Robot Evolution

Will we see self aware robots in our lifetime?  At least the most rabid proponents of the Singularity think so.  Science fiction created the idea of space travel, and now humans travel in space.  Science fiction’s next big speculation about first contact hasn’t panned out yet.  Neither has time travel.  But after those concepts came robots, and science fiction has prepared us well for that near future.

Are we ready for thinking machines?  How will our lives be different if intelligent robots existed?  I think it’s going to be a Charles Darwin size challenge to religion, especially if robots become more human than us.  And by that I mean, if robots show greater spiritual qualities, such as empathy, ethics, compassion, creativity, philosophy, charity, etc.  Is that even possible?  Imagine a sky pilot android that had every holy book memorized along with every book ever written about religion and could eloquently preach about leading the spiritual life.

Just getting robots to see, hear and walk was a major challenge for science, but in the last decade scientists have been evolving robots at a faster pace.  It’s an extremely long way before robots will think much less show empathy, but I think it’s possible.  I think we need to be prepared for a breakthrough.  Sooner of later computers that wake up like in The Moon is a Harsh Mistress, When H.A.R.L.I.E Was One, and Galatea 2.2 will appear on the NBC Nightly News.  How will people react?

There are two schools of robot building.  The oldest is we program machines to have all the functions we specify.  The other is to create a learning machine and see what functions it acquires.  As long as robots have function calls like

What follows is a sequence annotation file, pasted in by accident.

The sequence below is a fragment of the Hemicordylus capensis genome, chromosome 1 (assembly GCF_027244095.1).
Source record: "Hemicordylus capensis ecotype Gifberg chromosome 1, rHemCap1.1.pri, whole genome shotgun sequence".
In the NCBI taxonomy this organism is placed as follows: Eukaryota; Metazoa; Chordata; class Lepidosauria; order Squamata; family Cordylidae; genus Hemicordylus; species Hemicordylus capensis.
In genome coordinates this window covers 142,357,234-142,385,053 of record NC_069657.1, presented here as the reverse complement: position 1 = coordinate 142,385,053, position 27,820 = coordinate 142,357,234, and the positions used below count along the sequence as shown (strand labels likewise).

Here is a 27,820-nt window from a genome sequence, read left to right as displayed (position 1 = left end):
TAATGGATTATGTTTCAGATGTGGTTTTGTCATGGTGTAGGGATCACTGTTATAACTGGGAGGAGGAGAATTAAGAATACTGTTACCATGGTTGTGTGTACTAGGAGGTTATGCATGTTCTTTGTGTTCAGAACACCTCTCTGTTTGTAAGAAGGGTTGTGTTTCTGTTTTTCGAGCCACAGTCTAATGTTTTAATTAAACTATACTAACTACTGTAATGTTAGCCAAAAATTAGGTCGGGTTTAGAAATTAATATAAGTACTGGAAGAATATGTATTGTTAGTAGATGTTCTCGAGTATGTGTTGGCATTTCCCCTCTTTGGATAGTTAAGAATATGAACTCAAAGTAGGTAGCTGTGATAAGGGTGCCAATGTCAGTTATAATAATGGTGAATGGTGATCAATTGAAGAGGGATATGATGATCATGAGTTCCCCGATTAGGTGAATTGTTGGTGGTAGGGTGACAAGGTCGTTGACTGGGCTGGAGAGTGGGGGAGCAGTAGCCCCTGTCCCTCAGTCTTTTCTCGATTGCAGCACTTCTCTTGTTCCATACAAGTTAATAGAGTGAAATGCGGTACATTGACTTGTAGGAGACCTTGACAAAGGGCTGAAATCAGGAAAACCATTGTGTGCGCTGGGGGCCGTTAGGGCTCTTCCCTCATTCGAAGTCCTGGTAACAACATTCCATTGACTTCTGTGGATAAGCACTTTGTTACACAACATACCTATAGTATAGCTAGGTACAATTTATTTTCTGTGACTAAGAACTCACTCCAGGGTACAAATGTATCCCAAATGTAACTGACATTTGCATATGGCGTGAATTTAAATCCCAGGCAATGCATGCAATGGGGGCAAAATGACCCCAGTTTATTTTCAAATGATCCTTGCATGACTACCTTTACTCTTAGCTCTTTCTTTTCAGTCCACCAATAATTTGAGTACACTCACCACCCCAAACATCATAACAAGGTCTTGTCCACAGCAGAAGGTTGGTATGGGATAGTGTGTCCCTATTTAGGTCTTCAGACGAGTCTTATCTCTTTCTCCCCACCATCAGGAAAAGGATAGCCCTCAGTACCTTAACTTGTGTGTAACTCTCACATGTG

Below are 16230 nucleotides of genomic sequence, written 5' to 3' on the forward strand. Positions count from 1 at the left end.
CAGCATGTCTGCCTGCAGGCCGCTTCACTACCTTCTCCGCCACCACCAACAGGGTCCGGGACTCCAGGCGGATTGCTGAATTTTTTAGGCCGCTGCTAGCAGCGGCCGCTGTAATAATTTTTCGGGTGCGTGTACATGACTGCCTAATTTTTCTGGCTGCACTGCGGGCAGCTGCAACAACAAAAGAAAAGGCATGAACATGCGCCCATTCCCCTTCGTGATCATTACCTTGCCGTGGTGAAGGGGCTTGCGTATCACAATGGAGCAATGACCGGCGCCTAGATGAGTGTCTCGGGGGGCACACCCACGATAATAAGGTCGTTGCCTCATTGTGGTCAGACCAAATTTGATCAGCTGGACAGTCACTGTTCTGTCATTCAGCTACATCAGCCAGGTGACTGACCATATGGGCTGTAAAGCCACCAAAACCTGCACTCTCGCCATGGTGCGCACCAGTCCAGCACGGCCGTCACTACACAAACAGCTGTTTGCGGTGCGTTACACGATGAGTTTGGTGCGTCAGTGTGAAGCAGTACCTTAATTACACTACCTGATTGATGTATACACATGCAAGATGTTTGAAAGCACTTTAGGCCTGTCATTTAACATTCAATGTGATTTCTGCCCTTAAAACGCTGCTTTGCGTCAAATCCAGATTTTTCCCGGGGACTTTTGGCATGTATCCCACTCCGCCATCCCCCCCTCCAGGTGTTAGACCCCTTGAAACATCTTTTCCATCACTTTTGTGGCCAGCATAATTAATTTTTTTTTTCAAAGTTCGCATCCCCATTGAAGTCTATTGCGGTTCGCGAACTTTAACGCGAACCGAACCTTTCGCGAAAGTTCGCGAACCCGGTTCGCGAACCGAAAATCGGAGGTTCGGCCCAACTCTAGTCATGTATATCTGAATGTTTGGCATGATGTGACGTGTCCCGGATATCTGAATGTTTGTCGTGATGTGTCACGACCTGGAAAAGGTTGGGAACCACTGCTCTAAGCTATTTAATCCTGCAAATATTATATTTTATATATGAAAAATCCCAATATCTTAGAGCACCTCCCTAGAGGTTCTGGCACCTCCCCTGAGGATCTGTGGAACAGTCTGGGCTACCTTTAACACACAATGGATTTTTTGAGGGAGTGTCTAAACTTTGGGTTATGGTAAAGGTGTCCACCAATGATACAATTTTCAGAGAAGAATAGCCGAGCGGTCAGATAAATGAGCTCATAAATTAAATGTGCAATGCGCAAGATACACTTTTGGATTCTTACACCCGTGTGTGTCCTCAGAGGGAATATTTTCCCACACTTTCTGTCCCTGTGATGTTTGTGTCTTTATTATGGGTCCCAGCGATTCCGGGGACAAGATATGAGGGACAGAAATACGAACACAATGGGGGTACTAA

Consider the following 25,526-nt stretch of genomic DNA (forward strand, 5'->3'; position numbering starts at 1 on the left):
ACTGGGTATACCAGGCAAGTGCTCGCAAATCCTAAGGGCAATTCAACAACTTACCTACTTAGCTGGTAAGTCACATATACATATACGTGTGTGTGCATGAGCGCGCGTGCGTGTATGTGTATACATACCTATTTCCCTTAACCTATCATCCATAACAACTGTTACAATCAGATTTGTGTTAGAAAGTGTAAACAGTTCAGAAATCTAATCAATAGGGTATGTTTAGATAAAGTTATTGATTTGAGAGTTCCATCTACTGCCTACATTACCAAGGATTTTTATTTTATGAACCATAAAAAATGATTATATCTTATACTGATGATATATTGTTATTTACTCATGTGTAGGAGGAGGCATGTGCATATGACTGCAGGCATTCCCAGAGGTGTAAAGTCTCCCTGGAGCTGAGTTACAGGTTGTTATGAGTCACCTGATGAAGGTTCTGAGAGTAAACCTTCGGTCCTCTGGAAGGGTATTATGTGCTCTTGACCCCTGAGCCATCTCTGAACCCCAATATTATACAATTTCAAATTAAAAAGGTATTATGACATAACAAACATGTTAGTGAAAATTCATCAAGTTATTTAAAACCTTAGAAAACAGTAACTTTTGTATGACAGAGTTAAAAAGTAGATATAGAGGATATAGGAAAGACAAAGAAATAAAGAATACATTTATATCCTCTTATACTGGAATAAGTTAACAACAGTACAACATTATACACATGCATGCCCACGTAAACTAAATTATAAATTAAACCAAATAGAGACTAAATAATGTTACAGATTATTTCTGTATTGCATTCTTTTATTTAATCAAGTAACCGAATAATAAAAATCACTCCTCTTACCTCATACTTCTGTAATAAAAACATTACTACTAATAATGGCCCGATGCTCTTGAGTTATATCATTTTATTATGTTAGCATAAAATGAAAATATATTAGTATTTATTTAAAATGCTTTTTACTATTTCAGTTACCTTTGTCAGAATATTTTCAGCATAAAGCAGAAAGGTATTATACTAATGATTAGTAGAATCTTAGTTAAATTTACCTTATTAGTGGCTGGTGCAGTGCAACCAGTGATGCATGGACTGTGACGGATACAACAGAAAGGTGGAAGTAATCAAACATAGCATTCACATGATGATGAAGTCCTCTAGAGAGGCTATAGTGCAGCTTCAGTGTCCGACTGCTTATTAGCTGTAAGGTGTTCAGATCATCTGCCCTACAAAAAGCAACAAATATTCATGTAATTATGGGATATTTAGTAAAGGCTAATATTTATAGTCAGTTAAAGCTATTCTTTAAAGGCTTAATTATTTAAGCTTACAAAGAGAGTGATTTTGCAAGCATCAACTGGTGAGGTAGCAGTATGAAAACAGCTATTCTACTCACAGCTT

does it really count as true intelligence?  I don’t think so, but do we show empathy because it’s built into our genes or because we learn it from people wiser than us?

Jeff Hawkins has theorized that our neo-cortex is a general purpose pattern processor built in our brains.  What if we could build an artificial neo-cortex and let robots grow up and learn whatever they learn, like how people learn.  Would that be possible?  This is why I see artificial intelligence as a threat to religion in the same way evolution threatens the faithful.  If we can build a soul it suggests that souls are not divine.  It also implies souls won’t be immortal because they are tied to physical processes.


Science fiction has often focused on either warnings about the future, or promises of wonder.  Stories about robots are commonly shown as metal monsters wanting to exterminate mankind.  Other writers see robots as being our allies in fighting the chaos of ignorance.  Other people don’t doubt that intelligent machines can be built, but they fear they will judge us harshly. 

What if we create a species of intelligent machines and they say to us, “Hey guys, you’ve really screwed up this planet.”   Is it paranoid to worry that their solution will be to eliminate us.  Is that a valid conclusion?  Life appears to be eat or be eaten, and we’re the biggest eaters around, so why would robots care?  In fact, we must ask, what will robots care about?